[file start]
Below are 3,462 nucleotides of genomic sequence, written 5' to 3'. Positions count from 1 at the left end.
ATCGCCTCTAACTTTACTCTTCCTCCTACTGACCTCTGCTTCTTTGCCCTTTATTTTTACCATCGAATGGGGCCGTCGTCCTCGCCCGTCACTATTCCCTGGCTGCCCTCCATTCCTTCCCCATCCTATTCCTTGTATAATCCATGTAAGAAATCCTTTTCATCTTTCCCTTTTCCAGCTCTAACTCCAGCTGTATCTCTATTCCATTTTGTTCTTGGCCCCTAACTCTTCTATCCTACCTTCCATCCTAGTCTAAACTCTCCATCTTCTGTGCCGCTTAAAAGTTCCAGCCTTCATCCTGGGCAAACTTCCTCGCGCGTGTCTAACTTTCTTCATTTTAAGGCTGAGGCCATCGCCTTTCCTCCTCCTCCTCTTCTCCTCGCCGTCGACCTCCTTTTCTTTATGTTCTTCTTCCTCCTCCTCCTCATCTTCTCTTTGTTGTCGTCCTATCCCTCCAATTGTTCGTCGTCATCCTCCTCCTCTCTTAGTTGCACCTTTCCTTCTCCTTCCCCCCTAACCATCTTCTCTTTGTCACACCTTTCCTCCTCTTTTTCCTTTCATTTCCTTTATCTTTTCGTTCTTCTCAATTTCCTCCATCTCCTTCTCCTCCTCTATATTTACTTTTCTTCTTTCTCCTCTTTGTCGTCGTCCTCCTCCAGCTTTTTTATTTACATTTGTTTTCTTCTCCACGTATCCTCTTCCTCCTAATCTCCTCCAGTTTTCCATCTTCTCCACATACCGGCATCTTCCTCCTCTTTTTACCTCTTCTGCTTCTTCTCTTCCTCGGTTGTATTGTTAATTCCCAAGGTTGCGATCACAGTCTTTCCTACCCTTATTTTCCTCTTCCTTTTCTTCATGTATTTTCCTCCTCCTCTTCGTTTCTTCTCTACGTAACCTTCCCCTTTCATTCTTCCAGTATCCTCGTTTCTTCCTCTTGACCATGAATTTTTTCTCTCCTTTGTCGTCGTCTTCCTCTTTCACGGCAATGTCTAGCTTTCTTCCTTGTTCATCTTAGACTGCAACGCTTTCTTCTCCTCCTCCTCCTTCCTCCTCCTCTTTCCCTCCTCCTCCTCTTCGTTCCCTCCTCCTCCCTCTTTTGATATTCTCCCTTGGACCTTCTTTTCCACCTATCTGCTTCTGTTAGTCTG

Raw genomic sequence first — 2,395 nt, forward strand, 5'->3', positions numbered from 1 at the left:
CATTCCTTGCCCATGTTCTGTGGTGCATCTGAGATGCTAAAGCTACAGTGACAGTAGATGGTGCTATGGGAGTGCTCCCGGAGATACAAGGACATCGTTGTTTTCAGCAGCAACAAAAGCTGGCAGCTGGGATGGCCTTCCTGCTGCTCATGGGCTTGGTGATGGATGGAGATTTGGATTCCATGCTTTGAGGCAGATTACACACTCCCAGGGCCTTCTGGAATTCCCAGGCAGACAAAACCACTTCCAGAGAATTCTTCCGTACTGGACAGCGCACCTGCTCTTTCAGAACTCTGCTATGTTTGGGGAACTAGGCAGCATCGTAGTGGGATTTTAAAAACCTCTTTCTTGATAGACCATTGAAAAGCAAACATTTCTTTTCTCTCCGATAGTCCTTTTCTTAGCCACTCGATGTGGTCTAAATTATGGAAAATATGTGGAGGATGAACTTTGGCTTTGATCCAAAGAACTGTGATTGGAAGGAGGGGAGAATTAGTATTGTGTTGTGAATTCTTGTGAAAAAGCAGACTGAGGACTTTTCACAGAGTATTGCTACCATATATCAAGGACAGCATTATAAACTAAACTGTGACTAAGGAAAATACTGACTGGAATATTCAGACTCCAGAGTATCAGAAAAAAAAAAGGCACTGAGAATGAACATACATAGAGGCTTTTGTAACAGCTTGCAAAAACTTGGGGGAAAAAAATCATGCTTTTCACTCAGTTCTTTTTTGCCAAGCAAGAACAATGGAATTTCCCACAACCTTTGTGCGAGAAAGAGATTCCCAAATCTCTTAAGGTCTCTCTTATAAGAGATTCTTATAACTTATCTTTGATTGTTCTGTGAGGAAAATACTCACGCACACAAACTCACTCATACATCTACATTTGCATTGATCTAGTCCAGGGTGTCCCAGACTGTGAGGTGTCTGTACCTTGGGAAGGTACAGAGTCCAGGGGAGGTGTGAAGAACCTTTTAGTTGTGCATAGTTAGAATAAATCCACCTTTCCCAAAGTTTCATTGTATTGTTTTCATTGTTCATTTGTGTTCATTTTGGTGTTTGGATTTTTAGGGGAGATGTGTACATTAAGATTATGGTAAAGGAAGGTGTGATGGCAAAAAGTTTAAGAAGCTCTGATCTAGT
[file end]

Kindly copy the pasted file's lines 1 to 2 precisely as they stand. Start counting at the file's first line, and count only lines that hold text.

Below are 3,462 nucleotides of genomic sequence, written 5' to 3'. Positions count from 1 at the left end.
ATCGCCTCTAACTTTACTCTTCCTCCTACTGACCTCTGCTTCTTTGCCCTTTATTTTTACCATCGAATGGGGCCGTCGTCCTCGCCCGTCACTATTCCCTGGCTGCCCTCCATTCCTTCCCCATCCTATTCCTTGTATAATCCATGTAAGAAATCCTTTTCATCTTTCCCTTTTCCAGCTCTAACTCCAGCTGTATCTCTATTCCATTTTGTTCTTGGCCCCTAACTCTTCTATCCTACCTTCCATCCTAGTCTAAACTCTCCATCTTCTGTGCCGCTTAAAAGTTCCAGCCTTCATCCTGGGCAAACTTCCTCGCGCGTGTCTAACTTTCTTCATTTTAAGGCTGAGGCCATCGCCTTTCCTCCTCCTCCTCTTCTCCTCGCCGTCGACCTCCTTTTCTTTATGTTCTTCTTCCTCCTCCTCCTCATCTTCTCTTTGTTGTCGTCCTATCCCTCCAATTGTTCGTCGTCATCCTCCTCCTCTCTTAGTTGCACCTTTCCTTCTCCTTCCCCCCTAACCATCTTCTCTTTGTCACACCTTTCCTCCTCTTTTTCCTTTCATTTCCTTTATCTTTTCGTTCTTCTCAATTTCCTCCATCTCCTTCTCCTCCTCTATATTTACTTTTCTTCTTTCTCCTCTTTGTCGTCGTCCTCCTCCAGCTTTTTTATTTACATTTGTTTTCTTCTCCACGTATCCTCTTCCTCCTAATCTCCTCCAGTTTTCCATCTTCTCCACATACCGGCATCTTCCTCCTCTTTTTACCTCTTCTGCTTCTTCTCTTCCTCGGTTGTATTGTTAATTCCCAAGGTTGCGATCACAGTCTTTCCTACCCTTATTTTCCTCTTCCTTTTCTTCATGTATTTTCCTCCTCCTCTTCGTTTCTTCTCTACGTAACCTTCCCCTTTCATTCTTCCAGTATCCTCGTTTCTTCCTCTTGACCATGAATTTTTTCTCTCCTTTGTCGTCGTCTTCCTCTTTCACGGCAATGTCTAGCTTTCTTCCTTGTTCATCTTAGACTGCAACGCTTTCTTCTCCTCCTCCTCCTTCCTCCTCCTCTTTCCCTCCTCCTCCTCTTCGTTCCCTCCTCCTCCCTCTTTTGATATTCTCCCTTGGACCTTCTTTTCCACCTATCTGCTTCTGTTAGTCTG